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South Sudan remains the most dangerous place for aid workers: UN official


Women wait to receive food by ICRC at a site in Leer County region of South Sudan on April 11, 2017 (AP photo)
September 17, 2020 (JUBA) - South Sudan is always one of the most dangerous places in the world for aid workers, said United Nations aid chief Mark Lowcock in a briefing to the Security Council on Wednesday.

Lowcock in his briefing to the 15-member body spoke about the humanitarian situation in South Sudan and outlook in the coming months and the protection of civilians and aid workers.

He said that about 7.5 million South Sudanese are in need of humanitarian assistance as the country is facing a situation close to 2017 famine.

However, he pointed to the safety of civilians remains at risk due to the increase of violence in the country. He added that hundreds were killed and 157,000 people fled their areas.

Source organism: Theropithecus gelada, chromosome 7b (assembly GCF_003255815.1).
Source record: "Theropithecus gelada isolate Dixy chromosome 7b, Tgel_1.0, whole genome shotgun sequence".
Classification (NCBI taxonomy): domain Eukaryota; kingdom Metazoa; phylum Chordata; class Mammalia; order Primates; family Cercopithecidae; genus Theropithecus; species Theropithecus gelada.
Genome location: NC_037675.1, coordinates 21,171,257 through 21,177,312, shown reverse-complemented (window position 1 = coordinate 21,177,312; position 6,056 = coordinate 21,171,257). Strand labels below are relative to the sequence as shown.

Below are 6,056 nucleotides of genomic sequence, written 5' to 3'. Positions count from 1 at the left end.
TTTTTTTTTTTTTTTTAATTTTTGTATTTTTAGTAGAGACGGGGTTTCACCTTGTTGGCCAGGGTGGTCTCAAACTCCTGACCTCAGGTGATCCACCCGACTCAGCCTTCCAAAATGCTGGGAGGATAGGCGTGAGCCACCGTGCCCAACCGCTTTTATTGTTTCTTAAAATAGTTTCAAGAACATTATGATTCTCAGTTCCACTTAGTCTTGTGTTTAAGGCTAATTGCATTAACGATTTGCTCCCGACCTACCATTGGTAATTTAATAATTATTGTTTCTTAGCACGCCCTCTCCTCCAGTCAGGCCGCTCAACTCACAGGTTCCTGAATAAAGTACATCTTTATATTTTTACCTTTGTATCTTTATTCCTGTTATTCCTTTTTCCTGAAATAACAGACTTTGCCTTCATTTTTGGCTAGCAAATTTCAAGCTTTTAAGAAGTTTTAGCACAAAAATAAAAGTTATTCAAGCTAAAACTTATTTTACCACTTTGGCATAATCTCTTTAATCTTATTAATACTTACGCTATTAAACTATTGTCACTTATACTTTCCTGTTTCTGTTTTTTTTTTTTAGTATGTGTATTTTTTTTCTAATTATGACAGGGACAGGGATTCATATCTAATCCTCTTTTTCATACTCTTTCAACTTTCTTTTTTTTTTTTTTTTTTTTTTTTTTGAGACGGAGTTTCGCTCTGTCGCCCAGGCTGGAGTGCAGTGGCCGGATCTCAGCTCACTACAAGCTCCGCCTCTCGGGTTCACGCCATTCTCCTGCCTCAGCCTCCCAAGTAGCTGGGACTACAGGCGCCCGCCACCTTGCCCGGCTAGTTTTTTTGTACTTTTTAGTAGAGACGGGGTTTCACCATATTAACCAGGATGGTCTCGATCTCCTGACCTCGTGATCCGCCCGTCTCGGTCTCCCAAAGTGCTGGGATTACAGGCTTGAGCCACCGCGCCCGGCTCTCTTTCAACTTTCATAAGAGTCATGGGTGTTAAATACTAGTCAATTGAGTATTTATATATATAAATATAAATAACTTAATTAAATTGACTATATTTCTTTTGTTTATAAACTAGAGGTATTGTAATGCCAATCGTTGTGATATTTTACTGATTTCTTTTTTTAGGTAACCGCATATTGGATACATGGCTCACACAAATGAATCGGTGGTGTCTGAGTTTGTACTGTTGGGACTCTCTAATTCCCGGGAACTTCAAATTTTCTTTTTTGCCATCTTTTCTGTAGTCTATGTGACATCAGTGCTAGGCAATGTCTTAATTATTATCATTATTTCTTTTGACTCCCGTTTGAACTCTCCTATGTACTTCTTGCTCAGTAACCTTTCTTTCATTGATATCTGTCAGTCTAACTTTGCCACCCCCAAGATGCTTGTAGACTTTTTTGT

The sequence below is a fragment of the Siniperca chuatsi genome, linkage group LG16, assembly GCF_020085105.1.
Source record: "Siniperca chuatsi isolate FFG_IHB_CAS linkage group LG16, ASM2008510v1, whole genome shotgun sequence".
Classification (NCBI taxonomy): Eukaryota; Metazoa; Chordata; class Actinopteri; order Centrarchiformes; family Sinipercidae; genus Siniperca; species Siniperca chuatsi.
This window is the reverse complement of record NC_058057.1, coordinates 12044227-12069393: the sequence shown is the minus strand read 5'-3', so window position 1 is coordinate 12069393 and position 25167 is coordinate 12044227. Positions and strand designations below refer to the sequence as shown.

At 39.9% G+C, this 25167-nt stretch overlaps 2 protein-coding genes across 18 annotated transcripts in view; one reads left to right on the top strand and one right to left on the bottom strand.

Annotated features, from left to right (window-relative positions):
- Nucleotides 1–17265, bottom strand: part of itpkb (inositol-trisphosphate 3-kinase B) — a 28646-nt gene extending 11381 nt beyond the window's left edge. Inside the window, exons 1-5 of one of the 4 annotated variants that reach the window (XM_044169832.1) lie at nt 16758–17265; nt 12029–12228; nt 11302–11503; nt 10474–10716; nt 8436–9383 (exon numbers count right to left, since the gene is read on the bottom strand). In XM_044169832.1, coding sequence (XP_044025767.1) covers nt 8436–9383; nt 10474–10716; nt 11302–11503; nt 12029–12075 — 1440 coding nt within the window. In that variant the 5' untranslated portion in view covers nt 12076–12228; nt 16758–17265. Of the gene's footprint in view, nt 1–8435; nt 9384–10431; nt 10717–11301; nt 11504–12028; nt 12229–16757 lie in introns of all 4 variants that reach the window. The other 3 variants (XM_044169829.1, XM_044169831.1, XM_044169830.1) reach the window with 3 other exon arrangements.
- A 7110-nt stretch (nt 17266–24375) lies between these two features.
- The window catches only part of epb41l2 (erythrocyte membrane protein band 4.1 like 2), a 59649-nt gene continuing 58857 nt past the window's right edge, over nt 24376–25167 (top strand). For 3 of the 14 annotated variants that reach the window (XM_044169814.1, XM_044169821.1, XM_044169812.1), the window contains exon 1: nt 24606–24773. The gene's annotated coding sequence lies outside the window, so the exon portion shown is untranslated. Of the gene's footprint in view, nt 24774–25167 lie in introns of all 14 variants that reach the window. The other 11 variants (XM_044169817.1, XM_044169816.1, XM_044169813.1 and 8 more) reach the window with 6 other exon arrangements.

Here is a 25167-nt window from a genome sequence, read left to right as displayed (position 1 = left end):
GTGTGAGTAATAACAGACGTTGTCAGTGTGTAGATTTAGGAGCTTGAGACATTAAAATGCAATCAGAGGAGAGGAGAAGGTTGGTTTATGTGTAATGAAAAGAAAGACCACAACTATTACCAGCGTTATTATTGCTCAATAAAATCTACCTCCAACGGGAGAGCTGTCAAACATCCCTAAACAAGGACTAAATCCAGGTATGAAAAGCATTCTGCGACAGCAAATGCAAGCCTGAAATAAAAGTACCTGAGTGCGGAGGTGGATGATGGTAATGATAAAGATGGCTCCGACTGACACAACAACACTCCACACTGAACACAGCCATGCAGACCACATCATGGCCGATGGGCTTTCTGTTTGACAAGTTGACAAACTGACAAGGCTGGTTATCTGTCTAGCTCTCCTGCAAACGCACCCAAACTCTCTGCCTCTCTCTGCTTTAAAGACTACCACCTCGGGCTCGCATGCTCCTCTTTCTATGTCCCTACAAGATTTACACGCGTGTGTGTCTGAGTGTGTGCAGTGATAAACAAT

“South Sudan also remains one of the most dangerous places in the world to be an aid worker. At least 122 aid workers have been killed since 2013,” he further said.

He stressed that the operational environment is now deteriorating again as a result of increased violence, despite an improvement of 2019.

“This year, seven aid workers have been killed. Another 144 have had to be evacuated and relocated as a result of threats to their security,” he said.

According to the international official, aid supplies have been looted on at least 17 occasions. Also, a number of health centres have been forced to suspend activities, interrupting life-saving services; he said.

The intercommunal violence, flooding, and COVID-19 have contributed to the large deterioration of the humanitarian situation in South Sudan despite the 2018 peace agreement and the formation of the transitional cabinet.

The UN aid chief said the risk of famine is emerging again in the areas that witnessed tribal violence.

“Famine-like conditions are reported in Jonglei and the Greater Pibor Administrative Area,” he said before to add “The violence in these areas has destroyed livelihoods, forced people to flee their homes, and driven down food production”.


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